The Chicago Bears have fielded trade calls on disgruntled offensive tackle Teven Jenkins, according to multiple reports. Jenkins missed his fifth consecutive practice on Monday. It’s been a tumultuous summer for Jenkins, who continues to get pushed further down the depth chart in Chicago.
New Bears General Manager Ryan Poles, who didn’t draft Jenkins, recently agreed to terms with veteran free-agent offensive tackle Riley Reiff on a one-year contract worth up to $12.5 million. Even prior to Reiff’s arrival, it was rookie day-three selection Braxton Jones, not Jenkins, that was working with the first team at left tackle throughout organized team activities (OTAs). Jenkins isn’t in the mix to start at right tackle, either. Fellow sophomore blocker Larry Borom is expected to maintain his starting position on the right side.
The Bears wouldn’t recoup the draft capital they invested into Jenkins by trading him, but this unhappy union appears headed for divorce nonetheless. A trade appears to be the most realistic outcome. Trading Jenkins would cost the Bears $865,000 in dead cap in 2022 and $1.73 million in dead cap in 2023, via Spotrac. That’s hardly prohibitive.
We’ve identified three potential landing spots for Jenkins.
Former Bears General Manager Ryan Pace was the decision-maker that drafted Jenkins. Pace was infatuated with Jenkins as a prospect and traded up, parting with a third-round selection in a draft-day swap with the Carolina Panthers, in order to draft Jenkins with the 39th overall selection in the 2021 NFL Draft. Pace now works for the Falcons as a senior personnel executive.
Pace’s influence has been immediately felt in Atlanta. Falcons General Manager Terry Fontenot has signed six ex-Bears this offseason alone, including Eddie Goldman, Damien Williams, and Germain Ifedi, to name a few. The Falcons have questions all over their offensive line, particularly at right tackle, where Kaleb McGary has failed to live up to his pre-draft billing. Jenkins could come in and compete alongside McGary or work behind him as the long-term successor, seeing that McGary is entering the final year of his rookie contract. Pace’s presence in Atlanta makes the Falcons the most realistic landing spot for Jenkins.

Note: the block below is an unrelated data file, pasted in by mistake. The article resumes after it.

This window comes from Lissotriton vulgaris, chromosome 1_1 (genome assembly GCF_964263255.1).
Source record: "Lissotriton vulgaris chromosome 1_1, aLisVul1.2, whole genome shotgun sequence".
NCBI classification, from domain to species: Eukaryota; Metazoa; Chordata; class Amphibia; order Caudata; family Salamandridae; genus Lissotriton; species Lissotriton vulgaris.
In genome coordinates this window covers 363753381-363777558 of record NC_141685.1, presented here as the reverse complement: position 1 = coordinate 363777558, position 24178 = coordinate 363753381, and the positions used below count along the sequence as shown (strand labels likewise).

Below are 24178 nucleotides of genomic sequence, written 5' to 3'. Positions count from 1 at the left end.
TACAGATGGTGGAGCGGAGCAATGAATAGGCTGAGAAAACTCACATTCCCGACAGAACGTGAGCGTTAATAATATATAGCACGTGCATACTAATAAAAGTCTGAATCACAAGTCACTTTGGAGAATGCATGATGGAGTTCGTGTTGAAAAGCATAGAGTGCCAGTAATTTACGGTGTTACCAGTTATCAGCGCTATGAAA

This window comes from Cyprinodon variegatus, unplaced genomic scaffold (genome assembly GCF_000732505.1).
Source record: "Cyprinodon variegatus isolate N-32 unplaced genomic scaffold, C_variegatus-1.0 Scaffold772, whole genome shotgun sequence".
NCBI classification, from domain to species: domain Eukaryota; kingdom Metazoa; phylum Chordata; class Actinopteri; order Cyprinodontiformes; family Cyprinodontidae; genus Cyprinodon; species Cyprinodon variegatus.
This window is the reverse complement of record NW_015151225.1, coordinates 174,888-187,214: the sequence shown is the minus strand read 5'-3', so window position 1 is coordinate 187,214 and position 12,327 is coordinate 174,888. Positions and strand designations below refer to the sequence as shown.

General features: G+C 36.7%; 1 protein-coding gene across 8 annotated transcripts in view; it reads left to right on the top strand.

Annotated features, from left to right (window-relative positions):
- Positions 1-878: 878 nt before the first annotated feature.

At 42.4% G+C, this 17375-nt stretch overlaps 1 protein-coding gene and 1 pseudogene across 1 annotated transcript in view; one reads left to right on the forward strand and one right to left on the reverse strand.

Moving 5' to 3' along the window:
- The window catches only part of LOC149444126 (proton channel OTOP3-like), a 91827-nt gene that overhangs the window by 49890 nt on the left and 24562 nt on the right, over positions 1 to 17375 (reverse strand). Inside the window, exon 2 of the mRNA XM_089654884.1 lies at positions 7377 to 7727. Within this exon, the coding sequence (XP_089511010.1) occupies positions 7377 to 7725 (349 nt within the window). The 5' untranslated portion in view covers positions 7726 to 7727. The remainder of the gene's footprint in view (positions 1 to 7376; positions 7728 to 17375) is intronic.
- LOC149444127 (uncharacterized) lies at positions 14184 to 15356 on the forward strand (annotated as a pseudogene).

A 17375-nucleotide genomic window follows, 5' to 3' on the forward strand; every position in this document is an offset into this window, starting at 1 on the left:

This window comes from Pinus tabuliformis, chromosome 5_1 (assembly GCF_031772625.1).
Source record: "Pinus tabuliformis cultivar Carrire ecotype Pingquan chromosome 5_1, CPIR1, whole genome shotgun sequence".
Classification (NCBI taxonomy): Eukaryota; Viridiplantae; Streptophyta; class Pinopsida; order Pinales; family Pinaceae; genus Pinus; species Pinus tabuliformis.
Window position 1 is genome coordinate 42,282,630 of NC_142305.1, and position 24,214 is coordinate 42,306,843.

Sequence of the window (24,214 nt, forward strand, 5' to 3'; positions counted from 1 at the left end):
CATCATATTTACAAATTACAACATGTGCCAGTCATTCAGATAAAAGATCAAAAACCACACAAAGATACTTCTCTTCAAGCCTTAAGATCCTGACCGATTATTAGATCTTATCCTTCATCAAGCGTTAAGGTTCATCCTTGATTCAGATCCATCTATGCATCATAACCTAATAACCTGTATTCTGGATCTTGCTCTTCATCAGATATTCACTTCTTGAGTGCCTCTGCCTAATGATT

Teams often trade for players their coaching staff has connections to. A notable connection to Jenkins can be found on the Washington Commanders’ staff. New Commanders tight ends position coach Juan Castillo spent Jenkins’ rookie season as his offensive line position coach in Chicago. Castillo is a 40-year coaching veteran who’s one of the more respected position coaches around the league. Few coaches or executives in the league are more familiar with Jenkins’ personality and skill set than Castillo is.
Commanders Head Coach Ron Rivera won a Super Bowl while playing linebacker for the Chicago Bears. Rivera is still intimately familiar with the franchise and retains friendships inside their headquarters. Rivera will have a behind-the-scenes understanding of what went wrong for Jenkins in Chicago. The Commanders have their bookends with Charles Leno Jr. at left tackle and Sam Cosmi at right tackle, but Cosmi is a fellow member of the 2021 draft class that’s yet to fully prove himself at the next level. Bringing in Jenkins would raise the competition level at right tackle while reuniting him with a familiar face in Castillo.
Pittsburgh’s offensive line had holes last season and they’re entering the 2022 campaign with similar concerns. Dan Moore Jr. appears set to start at left tackle for the second consecutive season after struggling as a rookie. The former fourth-round selection may not be Pittsburgh’s long-term answer on the blindside. Chukwuma Okorafor returns to start at right tackle. Okorafor didn’t enjoy the most fruitful campaign in 2021 either, getting called for 11 penalties, per Pro Football Focus. Bringing in another developmental option such as Jenkins would be wise given the question marks that are present.
There have been questions about Jenkins’ maturity and overall approach, but Steelers Head Coach Mike Tomlin has successfully managed difficult personalities before. Tomlin’s ability to keep Antonio Brown in check for several seasons is now viewed as a resume-building accomplishment. The Steelers also drafted wide receiver George Pickens this year, who had similar maturity questions coming out of college. Working under Tomlin’s tutelage may represent the best-case scenario for Jenkins.
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